to gather to talk, share stories, post pictures, load videos, coordinate get-togethers, and even voice
Knowing that most of the OEMs are utilizing social media marketing, this begs the question: How can
your dealership employ social media as part of your marketing strategy?
It is glaringly obvious that avid car enthusiasts, your current customers, actively interested shoppers
and those that peruse the Internet as part of the buying process are ALL over the Internet! To
capture their attention, it would be wise for your dealership to use social media. That being said,
you do not want to jump in without looking first!
START YOUR ENGINES!
With a vast array of online social media sites to choose from and, given the rocky
economic times and shrinking marketing budgets, less time and fewer people to
handle the tasks associated with a social media campaign, it’s very important to
have a sound strategy (as with any other marketing effort). Here are some steps
to get you started on the right foot:
1. Research First! – Find out where your customers and prospects are on social
media by listening to and researching the current conversations. And don’t
forget about your competitors…where are they and what are they doing?!
There are several listening tools available online, such as Google Alerts, Social
Mention, Twitter Search, and even a search function within Facebook. However,
one simple suggestion is to ask your in-dealership customers what social networks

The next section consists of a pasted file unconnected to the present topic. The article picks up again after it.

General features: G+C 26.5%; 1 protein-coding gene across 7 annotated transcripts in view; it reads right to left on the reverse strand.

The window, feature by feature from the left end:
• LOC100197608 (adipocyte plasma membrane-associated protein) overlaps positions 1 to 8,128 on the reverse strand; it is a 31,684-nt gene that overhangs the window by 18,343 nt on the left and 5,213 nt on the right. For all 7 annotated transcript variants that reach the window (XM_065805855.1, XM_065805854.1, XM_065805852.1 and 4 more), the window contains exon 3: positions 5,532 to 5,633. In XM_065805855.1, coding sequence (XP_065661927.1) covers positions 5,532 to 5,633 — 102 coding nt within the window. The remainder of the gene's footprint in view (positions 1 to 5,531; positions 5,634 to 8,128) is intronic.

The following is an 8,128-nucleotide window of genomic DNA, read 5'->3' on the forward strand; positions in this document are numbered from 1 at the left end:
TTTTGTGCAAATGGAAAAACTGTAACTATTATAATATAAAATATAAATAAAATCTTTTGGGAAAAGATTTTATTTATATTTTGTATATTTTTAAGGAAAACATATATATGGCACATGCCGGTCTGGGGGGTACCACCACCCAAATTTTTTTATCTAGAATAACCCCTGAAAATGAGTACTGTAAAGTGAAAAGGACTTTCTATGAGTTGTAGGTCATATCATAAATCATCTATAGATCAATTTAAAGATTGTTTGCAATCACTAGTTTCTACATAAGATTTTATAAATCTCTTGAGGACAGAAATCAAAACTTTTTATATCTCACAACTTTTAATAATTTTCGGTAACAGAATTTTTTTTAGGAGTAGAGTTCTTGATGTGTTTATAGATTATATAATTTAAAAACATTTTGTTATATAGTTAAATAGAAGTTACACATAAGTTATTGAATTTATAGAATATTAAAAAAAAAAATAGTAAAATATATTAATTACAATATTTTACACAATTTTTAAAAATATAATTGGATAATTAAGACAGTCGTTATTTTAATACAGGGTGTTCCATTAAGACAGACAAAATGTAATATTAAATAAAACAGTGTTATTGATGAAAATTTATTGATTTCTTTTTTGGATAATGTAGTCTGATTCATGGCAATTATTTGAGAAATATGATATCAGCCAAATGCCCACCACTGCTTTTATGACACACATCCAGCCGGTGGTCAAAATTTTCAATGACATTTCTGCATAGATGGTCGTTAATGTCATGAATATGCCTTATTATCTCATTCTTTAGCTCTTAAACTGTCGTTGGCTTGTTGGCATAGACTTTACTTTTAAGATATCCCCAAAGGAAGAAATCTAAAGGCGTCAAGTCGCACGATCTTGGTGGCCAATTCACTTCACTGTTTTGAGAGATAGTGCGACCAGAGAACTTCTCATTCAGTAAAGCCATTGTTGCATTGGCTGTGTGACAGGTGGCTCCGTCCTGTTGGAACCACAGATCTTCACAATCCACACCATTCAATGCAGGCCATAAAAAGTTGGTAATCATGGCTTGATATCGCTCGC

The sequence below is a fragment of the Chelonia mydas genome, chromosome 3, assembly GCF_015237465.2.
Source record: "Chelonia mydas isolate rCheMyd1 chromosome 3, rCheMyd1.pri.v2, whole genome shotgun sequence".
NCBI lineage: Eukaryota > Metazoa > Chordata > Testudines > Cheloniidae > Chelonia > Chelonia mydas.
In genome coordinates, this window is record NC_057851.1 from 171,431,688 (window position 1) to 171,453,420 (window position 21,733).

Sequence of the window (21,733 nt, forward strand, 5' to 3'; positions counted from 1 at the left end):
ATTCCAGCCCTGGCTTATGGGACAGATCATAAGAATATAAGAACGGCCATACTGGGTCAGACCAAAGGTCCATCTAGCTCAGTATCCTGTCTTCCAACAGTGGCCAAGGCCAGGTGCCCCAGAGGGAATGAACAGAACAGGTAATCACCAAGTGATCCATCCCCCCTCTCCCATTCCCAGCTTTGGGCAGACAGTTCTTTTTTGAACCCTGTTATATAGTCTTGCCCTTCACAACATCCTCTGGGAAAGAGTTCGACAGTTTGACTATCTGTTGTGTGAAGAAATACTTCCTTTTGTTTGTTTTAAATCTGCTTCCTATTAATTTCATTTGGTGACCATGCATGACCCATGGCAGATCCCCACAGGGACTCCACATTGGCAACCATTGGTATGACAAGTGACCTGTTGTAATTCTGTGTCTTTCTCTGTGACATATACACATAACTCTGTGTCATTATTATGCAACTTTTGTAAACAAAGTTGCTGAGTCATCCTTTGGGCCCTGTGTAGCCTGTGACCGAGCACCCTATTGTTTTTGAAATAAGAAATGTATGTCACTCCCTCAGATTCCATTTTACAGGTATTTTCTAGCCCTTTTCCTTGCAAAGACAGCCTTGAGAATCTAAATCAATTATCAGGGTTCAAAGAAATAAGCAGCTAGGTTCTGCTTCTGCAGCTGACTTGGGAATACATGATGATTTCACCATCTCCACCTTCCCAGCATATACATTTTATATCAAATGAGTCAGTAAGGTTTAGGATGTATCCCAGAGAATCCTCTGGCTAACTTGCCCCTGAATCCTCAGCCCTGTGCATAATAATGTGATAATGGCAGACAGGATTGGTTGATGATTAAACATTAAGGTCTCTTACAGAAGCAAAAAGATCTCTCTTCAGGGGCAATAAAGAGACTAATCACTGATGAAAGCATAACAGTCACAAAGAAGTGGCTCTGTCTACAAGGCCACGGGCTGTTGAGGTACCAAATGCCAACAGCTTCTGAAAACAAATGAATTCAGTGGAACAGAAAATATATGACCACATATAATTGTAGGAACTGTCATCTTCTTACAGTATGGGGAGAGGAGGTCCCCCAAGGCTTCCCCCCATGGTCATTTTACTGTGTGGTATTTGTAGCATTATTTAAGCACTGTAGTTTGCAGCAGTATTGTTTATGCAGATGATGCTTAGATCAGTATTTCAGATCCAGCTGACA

they are using.
2. Plan! – Just as you would other marketing campaigns, create a social media
strategy based on what you learned above. Ask and answer the following questions:
Where are you going to participate?
Given that Facebook has over 350 million users, with the fastest growing demographic of 35-54
year olds, it’s probably a safe bet to begin there. With regard to your competitors’ participation,
Facebook is a pretty good place to start, as more than 700,000 companies have a Fan Page.
However, word of caution: don’t dismiss the other big sites such as Twitter and YouTube, as millions
of people visit them daily!
Who is your target audience?
It’s common sense to identify your audience as those that live within your “target” location(s).
Though your followers/fans may expand beyond that area, focus your attention on those
who logistically are able to visit your dealership. You don’t need to have a following of tens
of thousands, just for the sake of numbers…but you do need to have a solid, active following.
Remember: Quality…not quantity.
Will your dealership employee be responsible for maintaining your profiles? How much time will
they devote to it? Or will you outsource your social media?
How much time will they devote to it? Though social media is free in concept, it would be
dishonest of us if we didn’t tell you it does require time and attention. You will need someone (or
multiple people) who has the time, ability and interest to manage your social media accounts.
As Ralph Paglia states in “Dealers Ready To Play”, “many dealerships have up to 100 employees…
get your employees engaged and involved.” Your staff likely has years of experience in the
industry under their belt so take full advantage of their knowledge.
START YOUR ENGINES!
You’re probably wondering, “Just how much time will this take?” Good question! In his
whitepaper titled “Becoming a Social Media Butterfly: Practical Social Media Strategies for
Business”, Gregg Holtsclaw identified three distinct involvement categories:
• Reacting to social media – For those that wish to simply monitor forums and comments, update
an occasional photo, send a few random tweets and deal with any negative customer service or